Predicting The Generalization Gap In Deep Networks With Margin Distributions

Check the code  github

In this paper (Jiang et al. (2018)), they discuss a method that can predict the generalization gap from trained deep neural networks. The authors used marginal distribution information from input training set as a feature vector used by an estimator to get the generalization gap.

redicted generalization gap (x-axis) vs. true generalization gap (y-axis) on CIFAR-100 + ResNet-32.
redicted generalization gap (x-axis) vs. true generalization gap (y-axis) on CIFAR-100 + ResNet-32.

The authors used marginal bounds extracted from each data point in the training set to represent a marginal distribution. The extracted marginal distribution used as input feature to train an estimator on the generalization gap. Next we explain the generalization and the marginal distribution used in predicting it.

What’s the generalization gap?

The generalization gap can be defined as the difference in terms of DNN’s performance between training set and testing set. This difference comes from the distributional shift between collected training data and real test data.

What’s marginal distribution?

We start by explaining the concept of the marginal bound.

Marginal Bound

The marginal bound is the distance between the data point and the decision boundary. In other words, the marginal bound is the smallest displacement of the data point that results in a score tie between the top two classes i and j. In this work, they only consider positive marginal bounds (only correctly predicted training data points.) \(D_{(f, x, i, j)} \triangleq \{x | f_i(x) = f_j(x)\}\) \(D_{(f, x, i, j)} \triangleq min_{\delta} ||\delta||_p s.t. f_i(x + \delta) = f_j(x + \delta)\)

Decision boundary

In SVM we can compute the distance of the data point to the decision boundary. However, in DNNs, it is intractable to compute the exact distance to the decision boundary. a first order Taylor approximation is used to approximate the distance to the decision boundary. Then, the distance of the data point to the decision boundary at layer (l) is denoted by: \(D_{(f, x, i, j)}(x^l) = \frac{f_i(x^l) - f_j(x^l)}{||\nabla_{x^l}f_i(x^l) - \nabla_{x^l} f_j(x^l)||_2}\)

Here \(f_i(x^l)\) represents the output logit at class \(i\) for input representation \(x^l\) at layer \(l\). The distance can be simply negative, if its corresponding data point is on the correct or wrong side of the decision boundary.

If we use statistics properties on the marginal bound to represent the trained DNN, our computed distance will depend on the scaling factor at each layer (in case it is multiplied or divided by a constant). Hence, we need to normalize the marginal bound of each network before feeding it to the estimator \(\hat{f}\).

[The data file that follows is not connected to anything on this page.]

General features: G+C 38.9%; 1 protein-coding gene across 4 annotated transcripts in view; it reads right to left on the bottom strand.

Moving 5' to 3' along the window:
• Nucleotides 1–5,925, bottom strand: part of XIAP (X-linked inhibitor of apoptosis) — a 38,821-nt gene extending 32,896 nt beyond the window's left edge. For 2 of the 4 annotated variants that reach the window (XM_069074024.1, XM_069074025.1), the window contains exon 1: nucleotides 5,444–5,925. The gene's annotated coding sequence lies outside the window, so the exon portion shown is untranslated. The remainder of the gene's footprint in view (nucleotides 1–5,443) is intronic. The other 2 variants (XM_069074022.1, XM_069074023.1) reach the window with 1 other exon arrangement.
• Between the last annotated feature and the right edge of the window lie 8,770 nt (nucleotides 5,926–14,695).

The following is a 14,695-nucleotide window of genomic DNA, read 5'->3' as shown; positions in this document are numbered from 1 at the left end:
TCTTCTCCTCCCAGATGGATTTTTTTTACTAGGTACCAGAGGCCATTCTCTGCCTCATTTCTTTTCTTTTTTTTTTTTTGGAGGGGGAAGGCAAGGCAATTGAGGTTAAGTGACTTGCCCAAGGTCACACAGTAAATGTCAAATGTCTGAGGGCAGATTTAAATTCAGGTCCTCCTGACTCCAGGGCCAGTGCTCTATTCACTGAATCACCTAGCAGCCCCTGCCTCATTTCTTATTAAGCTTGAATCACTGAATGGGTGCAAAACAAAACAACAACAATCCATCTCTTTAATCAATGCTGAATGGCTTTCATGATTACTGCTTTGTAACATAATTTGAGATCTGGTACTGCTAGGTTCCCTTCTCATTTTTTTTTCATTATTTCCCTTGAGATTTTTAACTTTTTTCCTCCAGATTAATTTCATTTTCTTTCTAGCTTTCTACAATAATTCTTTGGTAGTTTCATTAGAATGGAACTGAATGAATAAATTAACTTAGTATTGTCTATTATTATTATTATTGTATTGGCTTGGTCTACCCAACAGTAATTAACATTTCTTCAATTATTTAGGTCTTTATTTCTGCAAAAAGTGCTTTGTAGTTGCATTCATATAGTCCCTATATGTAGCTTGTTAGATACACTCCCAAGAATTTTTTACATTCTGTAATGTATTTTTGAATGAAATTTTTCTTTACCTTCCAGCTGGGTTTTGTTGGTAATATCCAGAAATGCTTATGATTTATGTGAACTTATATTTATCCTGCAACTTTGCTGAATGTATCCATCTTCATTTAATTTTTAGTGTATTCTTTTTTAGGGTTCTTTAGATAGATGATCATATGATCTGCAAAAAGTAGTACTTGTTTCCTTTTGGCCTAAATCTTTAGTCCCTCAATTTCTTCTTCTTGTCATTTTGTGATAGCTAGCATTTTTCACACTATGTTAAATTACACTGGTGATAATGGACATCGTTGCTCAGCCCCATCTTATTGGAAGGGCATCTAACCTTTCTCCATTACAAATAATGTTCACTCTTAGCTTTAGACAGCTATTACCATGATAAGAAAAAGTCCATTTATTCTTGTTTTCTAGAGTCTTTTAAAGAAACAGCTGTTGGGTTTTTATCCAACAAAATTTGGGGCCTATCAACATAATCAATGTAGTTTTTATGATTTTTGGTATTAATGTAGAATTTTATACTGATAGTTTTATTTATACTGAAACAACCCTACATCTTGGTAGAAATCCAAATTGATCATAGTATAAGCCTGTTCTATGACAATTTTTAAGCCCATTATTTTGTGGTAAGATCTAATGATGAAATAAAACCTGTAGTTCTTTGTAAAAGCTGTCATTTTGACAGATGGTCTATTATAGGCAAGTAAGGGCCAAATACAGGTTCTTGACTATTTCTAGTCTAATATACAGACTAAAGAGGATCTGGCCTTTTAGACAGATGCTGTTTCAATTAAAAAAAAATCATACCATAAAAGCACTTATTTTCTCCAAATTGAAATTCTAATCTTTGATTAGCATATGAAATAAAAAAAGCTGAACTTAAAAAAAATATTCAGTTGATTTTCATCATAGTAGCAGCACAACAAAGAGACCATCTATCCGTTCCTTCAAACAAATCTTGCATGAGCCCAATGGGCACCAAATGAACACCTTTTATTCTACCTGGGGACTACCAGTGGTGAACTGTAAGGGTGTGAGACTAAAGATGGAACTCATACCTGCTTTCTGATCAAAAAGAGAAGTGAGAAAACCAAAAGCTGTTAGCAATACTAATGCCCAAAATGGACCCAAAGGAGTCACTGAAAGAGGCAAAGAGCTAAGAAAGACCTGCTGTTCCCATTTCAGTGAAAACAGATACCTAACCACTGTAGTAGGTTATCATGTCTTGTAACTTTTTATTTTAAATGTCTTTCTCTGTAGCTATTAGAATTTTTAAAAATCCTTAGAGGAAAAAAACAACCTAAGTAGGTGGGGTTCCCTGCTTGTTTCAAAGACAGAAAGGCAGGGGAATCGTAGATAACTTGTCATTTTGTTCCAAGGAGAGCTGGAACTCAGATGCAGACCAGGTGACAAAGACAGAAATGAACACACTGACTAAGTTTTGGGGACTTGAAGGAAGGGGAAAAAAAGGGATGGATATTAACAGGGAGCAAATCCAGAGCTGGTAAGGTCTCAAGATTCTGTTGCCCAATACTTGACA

Normalizing Marginal bound

In order to normalize the marginal bounds, let \(x_k^l\) be the representation vector of data point \(x_k\) at layer \(l\). We then compute the variance of each coordinate of \(\{x_k^l\}\), and then sum these individual variances. More concretely, the total variation is computed as:

\[\begin{equation} \nu (\boldsymbol{x}^{l}) = \text{tr} \Big(\frac{1}{n} \sum_{k=1}^n (\boldsymbol{x}_k^l - \bar{\boldsymbol{x}}^l) (\boldsymbol{x}_k^l - \bar{\boldsymbol{x}}^l)^T \Big) \quad , \quad \bar{\boldsymbol{x}}^l = \frac{1}{n} \sum_{k=1}^n \boldsymbol{x}_k^l \,, \end{equation}\]

Using the total variation, the normalized margin is specified by: \(\begin{equation} \hat{d}_{f, (i,j)}(\boldsymbol{x}_k^l) = \frac{d_{f, (i,j)}(\boldsymbol{x}_k^l)}{\sqrt{\nu (\boldsymbol{x}^{l})}} \label{eq:tv_norm_margin} \end{equation}\)

Marginal Distribution Signature

Finally, to create a signature for the marginal distribution, the authors extract statistical properties from the margin bound of correctly predicted training data points. Given a set of distances \(\mathcal{D} = \{\hat{d}_m\}_{m=1}^n\), which constitute the margin distribution. They use the median \(Q_2\), first quartile \(Q_1\) and third quartile \(Q_3\) of the normalized margin distribution, along with the two {fences} that indicate variability outside the upper and lower quartiles. There are many variations for fences, but in this work, they used \(IQR = Q_3 - Q_1\), with upper fence to be \(\max(\{\hat{d}_m : \hat{d}_m \in \mathcal{D} \wedge \hat{d}_m \leq Q_3 + 1.5IQR\})\) and the lower fence to be \(\min(\{\hat{d}_m : \hat{d}_m \in \mathcal{D} \wedge \hat{d}_m \geq Q_1 - 1.5IQR\})\).

Linear estimator

These 5 statistics extracted at first four layers and fed to the linear regression estimator \(\hat{f}\) result in a decent generalization gap predictor.


The dataset used in that work is provided at Demogen


Here, the authors managed to get a feature that represents the separability of representations, this feature was used as a feature vector to predict the generalization gap based only on a subset of the training set.

Side Note

I would recommend reading the paper itself and checking the related work, this is just a summary to give you a rough idea of what is going on.